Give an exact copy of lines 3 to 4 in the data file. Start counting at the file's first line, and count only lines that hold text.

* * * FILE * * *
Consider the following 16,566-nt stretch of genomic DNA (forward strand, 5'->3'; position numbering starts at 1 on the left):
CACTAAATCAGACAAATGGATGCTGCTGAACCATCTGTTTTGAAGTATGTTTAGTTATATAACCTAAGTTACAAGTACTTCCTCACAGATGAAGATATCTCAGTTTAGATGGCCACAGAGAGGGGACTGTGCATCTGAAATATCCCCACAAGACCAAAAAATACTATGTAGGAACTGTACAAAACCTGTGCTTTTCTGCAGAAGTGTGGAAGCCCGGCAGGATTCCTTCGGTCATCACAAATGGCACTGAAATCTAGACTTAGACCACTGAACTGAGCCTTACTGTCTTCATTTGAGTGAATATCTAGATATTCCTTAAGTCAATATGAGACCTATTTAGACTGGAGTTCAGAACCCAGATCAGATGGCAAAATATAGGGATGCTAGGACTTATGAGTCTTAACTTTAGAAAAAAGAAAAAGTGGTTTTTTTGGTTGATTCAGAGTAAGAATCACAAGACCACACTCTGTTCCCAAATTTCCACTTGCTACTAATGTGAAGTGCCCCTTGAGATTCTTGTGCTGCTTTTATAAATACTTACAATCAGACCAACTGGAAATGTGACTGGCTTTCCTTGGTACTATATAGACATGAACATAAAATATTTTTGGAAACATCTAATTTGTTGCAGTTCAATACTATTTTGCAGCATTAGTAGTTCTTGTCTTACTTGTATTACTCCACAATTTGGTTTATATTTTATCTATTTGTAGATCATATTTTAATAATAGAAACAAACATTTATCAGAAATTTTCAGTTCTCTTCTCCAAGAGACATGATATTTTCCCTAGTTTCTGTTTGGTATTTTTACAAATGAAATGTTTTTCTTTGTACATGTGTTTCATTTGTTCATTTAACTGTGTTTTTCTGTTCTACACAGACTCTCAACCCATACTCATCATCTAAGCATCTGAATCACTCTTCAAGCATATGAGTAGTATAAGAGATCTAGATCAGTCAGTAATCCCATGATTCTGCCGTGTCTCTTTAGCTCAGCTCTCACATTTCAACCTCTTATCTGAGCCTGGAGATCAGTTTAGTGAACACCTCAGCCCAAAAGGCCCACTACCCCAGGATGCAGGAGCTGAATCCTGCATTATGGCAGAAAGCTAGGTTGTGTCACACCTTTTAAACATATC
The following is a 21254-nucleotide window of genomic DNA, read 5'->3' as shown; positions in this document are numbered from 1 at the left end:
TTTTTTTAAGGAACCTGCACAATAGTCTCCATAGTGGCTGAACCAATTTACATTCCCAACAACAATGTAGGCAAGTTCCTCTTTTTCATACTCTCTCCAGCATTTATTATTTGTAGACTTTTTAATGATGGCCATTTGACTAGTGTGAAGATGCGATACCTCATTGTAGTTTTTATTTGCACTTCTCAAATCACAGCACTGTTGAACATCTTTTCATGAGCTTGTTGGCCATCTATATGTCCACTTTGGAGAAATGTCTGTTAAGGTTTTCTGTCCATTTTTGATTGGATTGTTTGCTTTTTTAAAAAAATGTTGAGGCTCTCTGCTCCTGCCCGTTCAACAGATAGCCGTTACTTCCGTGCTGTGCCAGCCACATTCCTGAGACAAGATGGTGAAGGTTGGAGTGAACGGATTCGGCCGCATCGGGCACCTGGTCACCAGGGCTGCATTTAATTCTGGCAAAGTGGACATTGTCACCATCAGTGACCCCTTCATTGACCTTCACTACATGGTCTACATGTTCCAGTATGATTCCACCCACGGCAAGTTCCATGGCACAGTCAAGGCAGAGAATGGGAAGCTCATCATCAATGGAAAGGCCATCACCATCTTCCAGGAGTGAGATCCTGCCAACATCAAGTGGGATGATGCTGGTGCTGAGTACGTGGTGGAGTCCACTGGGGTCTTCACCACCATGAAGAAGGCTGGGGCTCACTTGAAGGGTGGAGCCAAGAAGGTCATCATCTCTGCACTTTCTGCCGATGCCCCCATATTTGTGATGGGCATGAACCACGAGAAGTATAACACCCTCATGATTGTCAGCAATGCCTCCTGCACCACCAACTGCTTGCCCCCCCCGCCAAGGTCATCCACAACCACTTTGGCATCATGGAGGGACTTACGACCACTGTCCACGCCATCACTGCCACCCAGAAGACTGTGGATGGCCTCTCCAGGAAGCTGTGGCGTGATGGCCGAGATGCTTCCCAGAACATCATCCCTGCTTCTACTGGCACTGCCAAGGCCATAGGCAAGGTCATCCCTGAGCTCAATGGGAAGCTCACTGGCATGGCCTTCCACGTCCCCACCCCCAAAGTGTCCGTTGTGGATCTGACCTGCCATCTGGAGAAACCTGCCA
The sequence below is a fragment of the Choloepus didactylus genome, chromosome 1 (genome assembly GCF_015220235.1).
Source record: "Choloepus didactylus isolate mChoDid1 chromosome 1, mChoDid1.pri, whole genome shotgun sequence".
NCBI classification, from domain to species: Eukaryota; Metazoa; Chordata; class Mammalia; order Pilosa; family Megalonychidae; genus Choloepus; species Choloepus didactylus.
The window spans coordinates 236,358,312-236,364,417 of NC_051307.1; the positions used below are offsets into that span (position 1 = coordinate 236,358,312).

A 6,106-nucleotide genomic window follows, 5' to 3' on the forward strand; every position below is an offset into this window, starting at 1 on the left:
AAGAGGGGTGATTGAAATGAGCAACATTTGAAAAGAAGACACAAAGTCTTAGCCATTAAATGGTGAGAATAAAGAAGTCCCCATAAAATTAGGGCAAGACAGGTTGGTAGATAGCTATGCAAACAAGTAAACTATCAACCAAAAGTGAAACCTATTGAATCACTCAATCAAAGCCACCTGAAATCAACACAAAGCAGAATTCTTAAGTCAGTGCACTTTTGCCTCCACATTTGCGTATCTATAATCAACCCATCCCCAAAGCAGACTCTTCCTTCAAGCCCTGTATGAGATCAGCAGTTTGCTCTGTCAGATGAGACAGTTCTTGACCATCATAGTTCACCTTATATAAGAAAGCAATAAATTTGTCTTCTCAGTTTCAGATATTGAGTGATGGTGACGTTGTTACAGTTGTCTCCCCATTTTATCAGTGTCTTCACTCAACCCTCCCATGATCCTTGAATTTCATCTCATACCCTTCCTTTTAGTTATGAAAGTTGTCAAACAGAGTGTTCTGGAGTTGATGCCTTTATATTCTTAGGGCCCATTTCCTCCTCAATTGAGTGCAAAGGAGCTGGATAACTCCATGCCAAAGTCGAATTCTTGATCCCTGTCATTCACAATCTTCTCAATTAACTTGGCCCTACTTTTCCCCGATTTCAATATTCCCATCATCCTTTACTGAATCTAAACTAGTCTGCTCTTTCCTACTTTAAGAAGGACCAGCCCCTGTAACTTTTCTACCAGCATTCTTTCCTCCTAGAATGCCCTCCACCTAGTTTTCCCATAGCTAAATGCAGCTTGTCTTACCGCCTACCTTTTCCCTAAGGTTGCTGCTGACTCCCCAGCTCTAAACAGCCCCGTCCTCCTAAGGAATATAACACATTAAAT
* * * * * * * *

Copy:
The following is a 21254-nucleotide window of genomic DNA, read 5'->3' as shown; positions in this document are numbered from 1 at the left end:
TTTTTTTAAGGAACCTGCACAATAGTCTCCATAGTGGCTGAACCAATTTACATTCCCAACAACAATGTAGGCAAGTTCCTCTTTTTCATACTCTCTCCAGCATTTATTATTTGTAGACTTTTTAATGATGGCCATTTGACTAGTGTGAAGATGCGATACCTCATTGTAGTTTTTATTTGCACTTCTCAAATCACAGCACTGTTGAACATCTTTTCATGAGCTTGTTGGCCATCTATATGTCCACTTTGGAGAAATGTCTGTTAAGGTTTTCTGTCCATTTTTGATTGGATTGTTTGCTTTTTTAAAAAAATGTTGAGGCTCTCTGCTCCTGCCCGTTCAACAGATAGCCGTTACTTCCGTGCTGTGCCAGCCACATTCCTGAGACAAGATGGTGAAGGTTGGAGTGAACGGATTCGGCCGCATCGGGCACCTGGTCACCAGGGCTGCATTTAATTCTGGCAAAGTGGACATTGTCACCATCAGTGACCCCTTCATTGACCTTCACTACATGGTCTACATGTTCCAGTATGATTCCACCCACGGCAAGTTCCATGGCACAGTCAAGGCAGAGAATGGGAAGCTCATCATCAATGGAAAGGCCATCACCATCTTCCAGGAGTGAGATCCTGCCAACATCAAGTGGGATGATGCTGGTGCTGAGTACGTGGTGGAGTCCACTGGGGTCTTCACCACCATGAAGAAGGCTGGGGCTCACTTGAAGGGTGGAGCCAAGAAGGTCATCATCTCTGCACTTTCTGCCGATGCCCCCATATTTGTGATGGGCATGAACCACGAGAAGTATAACACCCTCATGATTGTCAGCAATGCCTCCTGCACCACCAACTGCTTGCCCCCCCCGCCAAGGTCATCCACAACCACTTTGGCATCATGGAGGGACTTACGACCACTGTCCACGCCATCACTGCCACCCAGAAGACTGTGGATGGCCTCTCCAGGAAGCTGTGGCGTGATGGCCGAGATGCTTCCCAGAACATCATCCCTGCTTCTACTGGCACTGCCAAGGCCATAGGCAAGGTCATCCCTGAGCTCAATGGGAAGCTCACTGGCATGGCCTTCCACGTCCCCACCCCCAAAGTGTCCGTTGTGGATCTGACCTGCCATCTGGAGAAACCTGCCA